The enforced shift to hybrid and home-working provoked by the coronavirus pandemic was initially seen as a success story, with the easing of work from home rules having prompted a large number of flexible working requests from employees seeking to formalise the hybrid working arrangements they have come to enjoy.
However, a growing number of employers are now expressing regret over their willingness to agree to flexible working arrangements which are not proving as successful as they had originally hoped.
Although flexible/agile working has proven to be successful in many cases, many employers are experiencing problems which include:
Employees stretching the number of days they work from home beyond what was originally agreed
Employees holding unswervingly to their ‘right’ to work from home for a fixed number of days each week even when the business (and the employees’ performance) would benefit from them coming into the office more often on occasion
Offices being empty on Mondays and Fridays
A lack of ‘atmosphere’ due to the office always being below capacity
Difficulties with collaborative working and the supervision of junior employees who benefit from working closely with more experienced colleagues
Senior employees working from home and setting the wrong example.
On several occasions, we have advised clients where employees have relocated to another part of the country during lockdown and, upon being asked to return to the office, have submitted a flexible working request.
Another common problem occurs where valued, hard-working employees have their flexible working requests rejected because other less valued staff had made similar requests earlier, which had been accepted. This creates resentment, complaints of unfairness and inconsistency and, more importantly, increases the risk of losing valued staff.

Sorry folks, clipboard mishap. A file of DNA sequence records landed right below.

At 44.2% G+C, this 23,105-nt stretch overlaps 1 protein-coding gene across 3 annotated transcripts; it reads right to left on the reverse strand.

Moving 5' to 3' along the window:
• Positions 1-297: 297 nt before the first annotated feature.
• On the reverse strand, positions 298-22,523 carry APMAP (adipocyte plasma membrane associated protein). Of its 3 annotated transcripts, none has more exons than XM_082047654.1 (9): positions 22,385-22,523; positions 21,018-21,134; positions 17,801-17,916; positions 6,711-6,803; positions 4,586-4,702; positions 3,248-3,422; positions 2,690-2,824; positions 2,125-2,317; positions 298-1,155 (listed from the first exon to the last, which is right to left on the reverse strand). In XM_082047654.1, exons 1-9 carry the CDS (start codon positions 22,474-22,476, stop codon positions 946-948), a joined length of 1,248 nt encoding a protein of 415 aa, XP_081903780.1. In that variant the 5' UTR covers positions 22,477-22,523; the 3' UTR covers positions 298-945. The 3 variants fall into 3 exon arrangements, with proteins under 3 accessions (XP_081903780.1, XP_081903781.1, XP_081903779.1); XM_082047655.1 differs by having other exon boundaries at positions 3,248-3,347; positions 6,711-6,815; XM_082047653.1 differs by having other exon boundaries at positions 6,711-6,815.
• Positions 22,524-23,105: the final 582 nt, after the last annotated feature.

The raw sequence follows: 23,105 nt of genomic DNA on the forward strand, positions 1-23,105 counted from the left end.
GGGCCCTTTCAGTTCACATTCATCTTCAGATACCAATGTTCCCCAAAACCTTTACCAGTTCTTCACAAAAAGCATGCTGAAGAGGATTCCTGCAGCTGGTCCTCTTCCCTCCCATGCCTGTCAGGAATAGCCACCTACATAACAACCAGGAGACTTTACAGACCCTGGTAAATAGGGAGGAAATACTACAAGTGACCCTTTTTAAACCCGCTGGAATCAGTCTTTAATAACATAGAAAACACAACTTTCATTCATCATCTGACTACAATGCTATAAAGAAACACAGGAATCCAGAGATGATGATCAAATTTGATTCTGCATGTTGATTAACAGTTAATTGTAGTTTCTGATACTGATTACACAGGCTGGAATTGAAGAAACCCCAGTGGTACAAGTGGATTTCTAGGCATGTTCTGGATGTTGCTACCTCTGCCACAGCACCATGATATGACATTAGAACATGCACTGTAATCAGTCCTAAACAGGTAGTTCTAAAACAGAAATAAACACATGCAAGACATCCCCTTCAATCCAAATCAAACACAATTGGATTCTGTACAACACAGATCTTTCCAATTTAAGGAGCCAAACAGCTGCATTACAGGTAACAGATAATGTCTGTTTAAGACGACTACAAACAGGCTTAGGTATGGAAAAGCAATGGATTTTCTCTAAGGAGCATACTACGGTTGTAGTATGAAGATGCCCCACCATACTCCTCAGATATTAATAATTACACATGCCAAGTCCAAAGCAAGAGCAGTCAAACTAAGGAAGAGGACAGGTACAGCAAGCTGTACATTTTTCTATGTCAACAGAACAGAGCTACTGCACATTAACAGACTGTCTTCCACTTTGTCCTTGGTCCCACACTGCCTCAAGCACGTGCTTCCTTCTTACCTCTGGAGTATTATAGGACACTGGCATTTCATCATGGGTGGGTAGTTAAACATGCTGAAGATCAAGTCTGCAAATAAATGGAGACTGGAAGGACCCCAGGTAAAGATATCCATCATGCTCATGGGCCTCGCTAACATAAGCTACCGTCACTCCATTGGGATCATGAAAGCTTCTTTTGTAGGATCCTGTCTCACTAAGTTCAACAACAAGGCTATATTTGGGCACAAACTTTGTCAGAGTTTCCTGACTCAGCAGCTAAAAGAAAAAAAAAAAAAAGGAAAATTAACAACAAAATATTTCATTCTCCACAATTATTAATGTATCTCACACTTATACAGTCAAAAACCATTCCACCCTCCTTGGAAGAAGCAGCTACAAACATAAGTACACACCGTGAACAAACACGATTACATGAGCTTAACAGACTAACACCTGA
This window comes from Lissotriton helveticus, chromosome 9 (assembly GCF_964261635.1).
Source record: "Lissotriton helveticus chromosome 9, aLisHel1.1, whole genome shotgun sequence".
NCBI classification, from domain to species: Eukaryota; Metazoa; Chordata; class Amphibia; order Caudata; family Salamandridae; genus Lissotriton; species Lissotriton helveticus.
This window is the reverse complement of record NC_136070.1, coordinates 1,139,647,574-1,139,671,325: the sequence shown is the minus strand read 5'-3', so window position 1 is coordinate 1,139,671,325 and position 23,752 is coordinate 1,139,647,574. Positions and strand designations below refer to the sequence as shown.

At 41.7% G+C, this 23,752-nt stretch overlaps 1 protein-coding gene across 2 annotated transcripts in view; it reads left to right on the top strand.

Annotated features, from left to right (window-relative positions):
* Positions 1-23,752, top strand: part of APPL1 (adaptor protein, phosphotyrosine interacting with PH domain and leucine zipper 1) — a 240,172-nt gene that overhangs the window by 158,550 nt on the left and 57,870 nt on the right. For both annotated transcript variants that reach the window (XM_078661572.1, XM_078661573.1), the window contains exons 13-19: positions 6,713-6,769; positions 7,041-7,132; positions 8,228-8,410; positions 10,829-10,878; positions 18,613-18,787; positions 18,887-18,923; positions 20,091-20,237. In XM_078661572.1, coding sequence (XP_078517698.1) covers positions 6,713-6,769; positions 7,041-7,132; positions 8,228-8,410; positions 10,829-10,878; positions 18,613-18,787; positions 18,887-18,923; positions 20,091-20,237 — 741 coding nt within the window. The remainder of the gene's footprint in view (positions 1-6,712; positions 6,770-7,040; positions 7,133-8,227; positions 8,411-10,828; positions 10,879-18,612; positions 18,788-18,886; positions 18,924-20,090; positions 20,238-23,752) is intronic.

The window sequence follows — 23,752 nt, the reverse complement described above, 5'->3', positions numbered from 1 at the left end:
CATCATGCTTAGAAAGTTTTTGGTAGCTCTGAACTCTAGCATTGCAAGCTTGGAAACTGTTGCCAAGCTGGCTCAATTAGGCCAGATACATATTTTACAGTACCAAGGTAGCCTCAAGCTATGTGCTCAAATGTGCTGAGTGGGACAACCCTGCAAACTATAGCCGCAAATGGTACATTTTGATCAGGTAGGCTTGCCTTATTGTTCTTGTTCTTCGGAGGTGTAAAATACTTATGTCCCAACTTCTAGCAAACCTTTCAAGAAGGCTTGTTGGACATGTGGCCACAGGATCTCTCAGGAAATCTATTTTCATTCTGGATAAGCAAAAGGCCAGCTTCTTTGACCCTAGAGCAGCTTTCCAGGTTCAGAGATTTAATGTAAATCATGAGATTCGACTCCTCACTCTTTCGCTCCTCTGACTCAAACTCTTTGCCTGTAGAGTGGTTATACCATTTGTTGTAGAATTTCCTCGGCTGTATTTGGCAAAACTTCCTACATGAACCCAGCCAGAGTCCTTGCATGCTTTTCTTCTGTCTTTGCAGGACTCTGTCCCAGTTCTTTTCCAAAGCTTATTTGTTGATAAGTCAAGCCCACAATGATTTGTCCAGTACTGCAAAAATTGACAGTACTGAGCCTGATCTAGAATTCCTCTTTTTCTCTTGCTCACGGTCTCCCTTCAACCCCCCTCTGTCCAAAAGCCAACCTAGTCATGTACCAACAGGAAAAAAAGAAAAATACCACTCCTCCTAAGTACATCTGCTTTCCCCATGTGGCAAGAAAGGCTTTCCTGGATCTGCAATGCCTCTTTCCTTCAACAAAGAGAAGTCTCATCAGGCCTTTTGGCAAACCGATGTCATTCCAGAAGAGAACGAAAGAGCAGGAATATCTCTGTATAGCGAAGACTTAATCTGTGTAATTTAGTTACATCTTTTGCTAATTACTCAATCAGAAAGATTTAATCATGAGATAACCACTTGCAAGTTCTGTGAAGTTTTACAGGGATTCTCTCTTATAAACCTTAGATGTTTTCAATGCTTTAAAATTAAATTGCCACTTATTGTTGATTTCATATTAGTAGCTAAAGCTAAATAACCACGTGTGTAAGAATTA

There are also still many employers who are only now starting to address the issue of a return to the office and are facing multiple flexible working applications from employees across their business.
All of these issues are resulting in some employers starting to review their hybrid working policies, particularly as a recession looms, and the need for increased productivity becomes more urgent. Putting aside the risks of employees voting with their feet and finding employment elsewhere, there are certain legal considerations to bear in mind.
Where an employer has applied a blanket change, if done correctly, they should have made it clear that their agile working policy did not override employees’ employment terms, which ultimately allow the employer to require them to return to full-time work at the office or (more sensibly) to attend the office whenever directed by the employer. Otherwise, an employer may have unwittingly agreed to vary employees’ terms permanently, making it much harder to change them back.
Where changes have been agreed as part of a flexible working request, unless expressly stated otherwise, they will be treated as being a permanent change to the employee’s terms and conditions. The law does allow employers to make unilateral changes to employees’ terms and conditions in circumstances where there is a legitimate business need to do so but this often involves quite lengthy consultation and isn’t without considerable risk.
On a practical level, engaging with employees and explaining the concerns you have about existing working routines, the damaging effect they are having and the proposed changes you are seeking to implement is probably more likely to be well received by most, allowing you to then take a more direct stance with others.
Whatever approach you take to the problem, it is sure to cause friction with some employees. As the economic and cost of living crisis continues this will only harden employees’ stances while, at the same time, forcing more employers to do just the same, albeit from a different angle.
Russell Brown is a partner and head of the employment practice at Glaisyers ETL